being “in a coma” or “comatose,” and one even asserted she was “brain dead,”
which subtly endorsed the right-to-die position that Terri’s life
pointlessly was being maintained wholly through artificial means.
The term “life support” was also routinely used, which misled readers and
viewers to believe Terri was hooked up to a respirator or ventilator. Terri
Schiavo was not hooked up to any machines but could breathe and maintain
blood pressure on her own. She relied on a feeding tube for nourishment in
the same way as approximately 125,000 other American adults and 10,000
children who continue to lead what they consider to be normal lives.
A survey of news coverage six months after her death reveals continued
usage of “comatose,” “brain dead,” and “life support.”
Among the other distortions and misreporting of the mainstream media’s
coverage of the Terri Schiavo case are the following facts:
- Contrary to media reports, Terri’s collapse was not due to a heart
attack and the medical examiner debunked the unproven theory it came as a result of a low potassium level induced by an eating disorder such as
bulimia. The cause of Terri’s collapse remains a mystery to even the medical
- Doctors believed she remained in a vegetative state. But her parents,
siblings and several witnesses outside her family — including some of her
caregivers — testified she exhibited awareness to the extent that she
recognized the presence of her loved ones and attempted to communicate,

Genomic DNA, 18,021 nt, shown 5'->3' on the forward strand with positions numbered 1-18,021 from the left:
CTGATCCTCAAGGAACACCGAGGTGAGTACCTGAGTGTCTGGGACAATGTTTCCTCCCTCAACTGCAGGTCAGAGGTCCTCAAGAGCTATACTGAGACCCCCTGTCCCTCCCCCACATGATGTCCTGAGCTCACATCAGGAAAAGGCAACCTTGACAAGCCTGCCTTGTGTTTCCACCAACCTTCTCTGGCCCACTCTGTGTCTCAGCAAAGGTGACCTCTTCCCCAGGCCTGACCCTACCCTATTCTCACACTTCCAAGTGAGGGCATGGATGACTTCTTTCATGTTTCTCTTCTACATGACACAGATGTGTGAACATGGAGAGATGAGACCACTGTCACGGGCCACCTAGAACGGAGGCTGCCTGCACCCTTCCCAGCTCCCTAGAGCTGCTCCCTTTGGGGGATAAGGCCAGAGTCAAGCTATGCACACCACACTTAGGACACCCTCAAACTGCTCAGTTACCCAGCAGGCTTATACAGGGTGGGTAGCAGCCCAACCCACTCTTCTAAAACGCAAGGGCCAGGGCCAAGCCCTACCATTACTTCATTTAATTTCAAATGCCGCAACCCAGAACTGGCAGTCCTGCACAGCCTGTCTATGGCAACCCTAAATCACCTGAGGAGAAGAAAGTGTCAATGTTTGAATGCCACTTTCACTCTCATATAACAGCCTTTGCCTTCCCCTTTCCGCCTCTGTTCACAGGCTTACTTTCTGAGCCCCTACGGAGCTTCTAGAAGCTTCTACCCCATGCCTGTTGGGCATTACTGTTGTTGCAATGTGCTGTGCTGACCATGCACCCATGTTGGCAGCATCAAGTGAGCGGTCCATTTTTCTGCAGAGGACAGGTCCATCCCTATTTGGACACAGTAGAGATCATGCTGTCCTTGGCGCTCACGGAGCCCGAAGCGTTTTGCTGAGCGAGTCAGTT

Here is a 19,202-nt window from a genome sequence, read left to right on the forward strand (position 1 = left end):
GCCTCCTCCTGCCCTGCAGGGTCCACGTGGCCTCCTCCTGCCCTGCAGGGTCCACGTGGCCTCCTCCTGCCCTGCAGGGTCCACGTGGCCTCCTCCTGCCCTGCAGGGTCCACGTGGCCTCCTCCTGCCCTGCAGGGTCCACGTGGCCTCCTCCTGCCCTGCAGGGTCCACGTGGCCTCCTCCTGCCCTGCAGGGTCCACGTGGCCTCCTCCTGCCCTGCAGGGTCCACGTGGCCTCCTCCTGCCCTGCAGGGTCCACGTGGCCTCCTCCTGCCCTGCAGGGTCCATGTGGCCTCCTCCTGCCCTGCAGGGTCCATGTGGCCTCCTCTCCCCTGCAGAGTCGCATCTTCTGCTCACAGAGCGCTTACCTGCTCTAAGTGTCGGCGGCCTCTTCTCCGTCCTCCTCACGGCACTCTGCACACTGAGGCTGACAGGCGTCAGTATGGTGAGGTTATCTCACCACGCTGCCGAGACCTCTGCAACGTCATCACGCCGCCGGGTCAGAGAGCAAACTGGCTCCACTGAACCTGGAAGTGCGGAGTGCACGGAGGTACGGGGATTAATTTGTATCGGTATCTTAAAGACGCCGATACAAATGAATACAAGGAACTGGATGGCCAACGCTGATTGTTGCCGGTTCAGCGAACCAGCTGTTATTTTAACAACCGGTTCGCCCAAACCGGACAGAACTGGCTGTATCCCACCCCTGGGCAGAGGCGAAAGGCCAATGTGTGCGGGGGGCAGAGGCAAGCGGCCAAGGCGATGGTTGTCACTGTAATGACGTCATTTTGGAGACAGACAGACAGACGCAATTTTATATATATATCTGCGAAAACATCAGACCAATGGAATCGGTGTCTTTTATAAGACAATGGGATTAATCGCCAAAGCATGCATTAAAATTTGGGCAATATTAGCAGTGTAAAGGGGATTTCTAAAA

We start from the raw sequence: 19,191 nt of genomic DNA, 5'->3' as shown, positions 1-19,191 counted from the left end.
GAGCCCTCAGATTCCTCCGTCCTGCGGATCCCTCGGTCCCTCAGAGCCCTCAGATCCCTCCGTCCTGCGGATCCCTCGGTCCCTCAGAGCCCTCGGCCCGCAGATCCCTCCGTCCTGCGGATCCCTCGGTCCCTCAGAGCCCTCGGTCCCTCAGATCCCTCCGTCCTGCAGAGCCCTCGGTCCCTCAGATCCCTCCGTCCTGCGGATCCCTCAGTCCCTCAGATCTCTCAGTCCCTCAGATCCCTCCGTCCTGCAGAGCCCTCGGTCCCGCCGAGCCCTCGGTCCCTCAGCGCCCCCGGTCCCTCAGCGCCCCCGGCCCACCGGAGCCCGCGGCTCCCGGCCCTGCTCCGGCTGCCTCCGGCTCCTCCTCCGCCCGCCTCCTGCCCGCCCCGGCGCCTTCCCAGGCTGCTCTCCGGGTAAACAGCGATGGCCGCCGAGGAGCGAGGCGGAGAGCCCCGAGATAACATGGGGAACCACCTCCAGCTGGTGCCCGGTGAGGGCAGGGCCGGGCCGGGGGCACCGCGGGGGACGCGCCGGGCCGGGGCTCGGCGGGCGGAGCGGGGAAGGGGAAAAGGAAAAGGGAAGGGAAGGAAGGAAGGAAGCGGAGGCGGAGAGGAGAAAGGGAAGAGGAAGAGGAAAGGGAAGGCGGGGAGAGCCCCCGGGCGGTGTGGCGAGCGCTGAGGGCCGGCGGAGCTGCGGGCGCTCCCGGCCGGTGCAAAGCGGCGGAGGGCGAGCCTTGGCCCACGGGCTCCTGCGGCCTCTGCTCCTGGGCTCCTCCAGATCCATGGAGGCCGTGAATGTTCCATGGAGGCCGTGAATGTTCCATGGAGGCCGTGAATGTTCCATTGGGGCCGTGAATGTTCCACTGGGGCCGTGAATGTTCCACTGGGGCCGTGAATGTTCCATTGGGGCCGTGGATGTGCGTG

forming the words “yes,” “no,” “stop that,” “pain,” “mommy,” “momma” and
“help me” over the years.
- Although it was reported by the mainstream media that doctors had all
concluded Terri Schiavo was in a permanent vegetative state, or PVS, the
court determination made in 2002 was based on the testimony of two
neurologists hired by Michael Schiavo — one of whom is a renown
right-to-die activist — and one court-appointed, independent neurologist
who testified he relied, in part, on Michael Schiavo’s attorney for information and assistance with his testimony. Some 40 medical experts from
across the country, including neurologists, rehabilitative therapists,
speech pathologists and a brain surgeon filed sworn affidavits disputing the
PVS ruling and questioned whether the more accurate diagnosis was MCS, or
minimally conscious state. The distinction is important because Florida law
does not provide for the removal of feeding tubes from MCS patients.
- Studies have shown the error rate in the diagnosis of PVS is as much as
43 percent. Eminent neurologist Dr. Bryan Jennett, who co-coined the phrase
“vegetative state” back in 1972, emphasizes PVS is a difficult diagnosis to
make and that no one can ever be completely certain of the level of
awareness of another person.
- PVS is purely a clinical diagnosis and there is no radiological
appearance that is diagnostic of this state. Thus, it is erroneous to
assert, as most in the press did, that the autopsy of Terri Schiavo
“confirmed” the diagnosis of PVS. The medical examiners stressed this fact,
while merely stating their post-mortem findings were “consistent with” a PVS
diagnosis. They also stated the findings didn’t rule out a diagnosis of MCS.
- It was commonly reported in the mainstream media that 19, 40 or “dozens”
of judges looked at the case and all concluded that Terri was in PVS and it
was her wish to not be kept alive under these circumstances. In fact, 36
judges adjudicated a variety of aspects of the case begun when Michael
Schiavo filed his petition to remove the feeding tube in 1998. However, only
four judges specifically addressed the core issues of Terri’s wishes and